By announcing Friday the choice of Dunkirk for a large battery factory, the Taiwanese ProLogium intends to make the France a pioneer land, to mass produce a new generation of battery, called "solid", more resistant and more powerful than the previous ones, assures the group.
"The reasons for setting up in France are numerous," said in an interview with several news agencies the vice-president in charge of international development of the group, Gilles Normand, while French President Emmanuel Macron is expected Friday in this city in the north of the France to highlight the reindustrialization of the region.
In total, ProLogium intends to invest €5.2 billion in Dunkirk by 2030 to reach an annual production capacity of 48 GWh, enough for hundreds of thousands of cars. The group hopes to start production at the end of 2026 and ramp up over several years, with 3,000 jobs in the plant and 12,000 indirect jobs for the territory.
Three more gigafactories projects
The Taiwanese company wanted to "have access to carbon-free electricity" but in Dunkirk, "we not only have access to nuclear electricity but there are also offshore wind turbines," lists Gilles Normand.
"A real ecosystem for batteries is developing in northern France," he says, while three other "gigafactories" projects have already been announced: in Douvrin, which is scheduled to open at the end of May; in Douai; and already in Dunkirk, with the French start-up Verkor.
"This will allow us to have a critical mass to see material suppliers set up," while current so-called "lithium-ion" batteries are very greedy in critical metals such as lithium, graphite or cobalt, with a supply chain now largely controlled by China.
A more powerful battery
It also allows "proximity to our customers because many electric vehicle factories are located in Northern Europe" and "Dunkirk is very well connected by rail, road and a deep-water port that facilitates the import and export of our products," continues Gilles Normand.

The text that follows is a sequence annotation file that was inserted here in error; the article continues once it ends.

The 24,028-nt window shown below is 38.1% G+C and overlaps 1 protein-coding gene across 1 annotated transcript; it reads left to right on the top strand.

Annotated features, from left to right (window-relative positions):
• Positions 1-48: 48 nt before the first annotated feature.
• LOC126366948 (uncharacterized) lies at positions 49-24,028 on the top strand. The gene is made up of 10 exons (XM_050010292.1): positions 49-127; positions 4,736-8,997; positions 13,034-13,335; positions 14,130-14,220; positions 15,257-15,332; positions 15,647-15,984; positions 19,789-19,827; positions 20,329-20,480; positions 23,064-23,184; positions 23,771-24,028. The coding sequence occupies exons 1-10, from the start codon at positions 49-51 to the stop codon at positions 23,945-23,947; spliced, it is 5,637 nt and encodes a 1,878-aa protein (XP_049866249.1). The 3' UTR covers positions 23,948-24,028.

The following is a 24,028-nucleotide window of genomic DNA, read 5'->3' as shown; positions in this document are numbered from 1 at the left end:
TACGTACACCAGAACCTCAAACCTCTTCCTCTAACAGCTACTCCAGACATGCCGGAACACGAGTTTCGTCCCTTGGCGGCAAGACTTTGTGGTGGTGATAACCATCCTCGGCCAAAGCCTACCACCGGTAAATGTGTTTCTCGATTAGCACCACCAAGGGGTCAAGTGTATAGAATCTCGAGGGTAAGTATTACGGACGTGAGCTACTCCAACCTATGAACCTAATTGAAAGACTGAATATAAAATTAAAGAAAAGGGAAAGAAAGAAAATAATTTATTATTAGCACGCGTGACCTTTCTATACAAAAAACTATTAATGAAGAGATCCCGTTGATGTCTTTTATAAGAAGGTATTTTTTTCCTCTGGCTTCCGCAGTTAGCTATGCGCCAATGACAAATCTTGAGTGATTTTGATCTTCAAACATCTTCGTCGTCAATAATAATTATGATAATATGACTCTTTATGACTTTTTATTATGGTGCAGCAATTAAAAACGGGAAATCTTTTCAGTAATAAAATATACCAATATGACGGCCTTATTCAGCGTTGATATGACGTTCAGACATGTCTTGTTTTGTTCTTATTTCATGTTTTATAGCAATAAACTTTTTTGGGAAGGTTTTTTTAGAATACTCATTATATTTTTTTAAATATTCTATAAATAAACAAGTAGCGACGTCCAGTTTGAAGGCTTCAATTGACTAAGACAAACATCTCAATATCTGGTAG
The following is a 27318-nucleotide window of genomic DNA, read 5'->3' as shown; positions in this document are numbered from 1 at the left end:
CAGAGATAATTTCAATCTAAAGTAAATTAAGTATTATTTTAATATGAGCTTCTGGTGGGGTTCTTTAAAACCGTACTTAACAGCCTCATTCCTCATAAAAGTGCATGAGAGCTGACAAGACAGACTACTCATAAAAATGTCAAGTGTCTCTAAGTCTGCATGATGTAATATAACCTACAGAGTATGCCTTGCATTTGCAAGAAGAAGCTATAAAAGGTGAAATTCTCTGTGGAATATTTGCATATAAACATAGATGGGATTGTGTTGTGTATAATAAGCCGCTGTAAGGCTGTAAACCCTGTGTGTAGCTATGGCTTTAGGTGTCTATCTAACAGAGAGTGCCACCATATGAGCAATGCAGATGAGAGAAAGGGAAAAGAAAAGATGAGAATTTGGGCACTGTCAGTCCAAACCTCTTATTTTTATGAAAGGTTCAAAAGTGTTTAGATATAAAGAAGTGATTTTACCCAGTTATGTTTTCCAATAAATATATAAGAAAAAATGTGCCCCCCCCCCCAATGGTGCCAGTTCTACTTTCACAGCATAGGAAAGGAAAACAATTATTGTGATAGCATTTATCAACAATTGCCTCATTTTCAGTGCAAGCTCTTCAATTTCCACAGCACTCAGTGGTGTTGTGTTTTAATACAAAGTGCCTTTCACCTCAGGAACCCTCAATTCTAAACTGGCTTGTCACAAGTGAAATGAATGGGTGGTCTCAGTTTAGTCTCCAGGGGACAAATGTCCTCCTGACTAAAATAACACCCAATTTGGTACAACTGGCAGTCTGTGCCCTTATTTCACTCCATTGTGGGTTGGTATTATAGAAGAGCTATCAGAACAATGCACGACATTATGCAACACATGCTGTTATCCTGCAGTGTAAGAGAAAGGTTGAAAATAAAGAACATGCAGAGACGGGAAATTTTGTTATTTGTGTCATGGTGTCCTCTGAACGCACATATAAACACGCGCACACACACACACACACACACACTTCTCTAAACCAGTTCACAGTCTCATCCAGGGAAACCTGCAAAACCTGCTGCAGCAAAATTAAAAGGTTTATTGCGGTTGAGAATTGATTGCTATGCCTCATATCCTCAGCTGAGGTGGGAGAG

ProLogium, founded in 2006, presents itself as a pioneer of the solid state battery that can reach "a power between 360 and 390 watts per kg against between 160 and 180 watts per kg for lithium-ion batteries," says its founder and CEO Vincent Yang.
The solid state battery is distinguished from its competitors by its solid electrolyte - to carry the electric charge - and not liquid as in traditional batteries. The separator - a key element for the operation of a battery - is ceramic and not polymer, making the battery much more resistant to shocks, less prone to short circuits and therefore to catch fire.
The anode - one of the two electrodes - is entirely composed of silicon oxide, easier to find in Europe than the graphite usually used, which comes "90% from China", according to Gilles Normand. "Currently, at least six equipment manufacturers in Europe and the United States are in the testing phase," adds Vincent Yang, while this technology is still waiting to be approved for electric mobility.
The solid state battery allows for serious improvements, according to the two leaders. "It charges to 80% in 12 minutes whereas if you take for example a Tesla Model 3, it takes 20 minutes" in fast charging, explains Gilles Normand.
The new technology makes it possible to "double the autonomy" of batteries while reducing their weight "by at least 11%, or at least 50 kg", he continued. But "50 kg on a car is huge, it reduces the braking system, etc."
The plant will have to reach a production level of 30 GWh before being competitive, he said. ProLogium initially planned to invest on its own funds before filling its order book.
Certifications of the battery "will take at least two years" before it is adopted by manufacturers, says Mr. Normand. Since its inception, ProLogium has raised €700 million and counts Mercedes-Benz among its shareholders. The company relies on European and national financial aid for green industry and plans an IPO to finance its investments.
- Electric car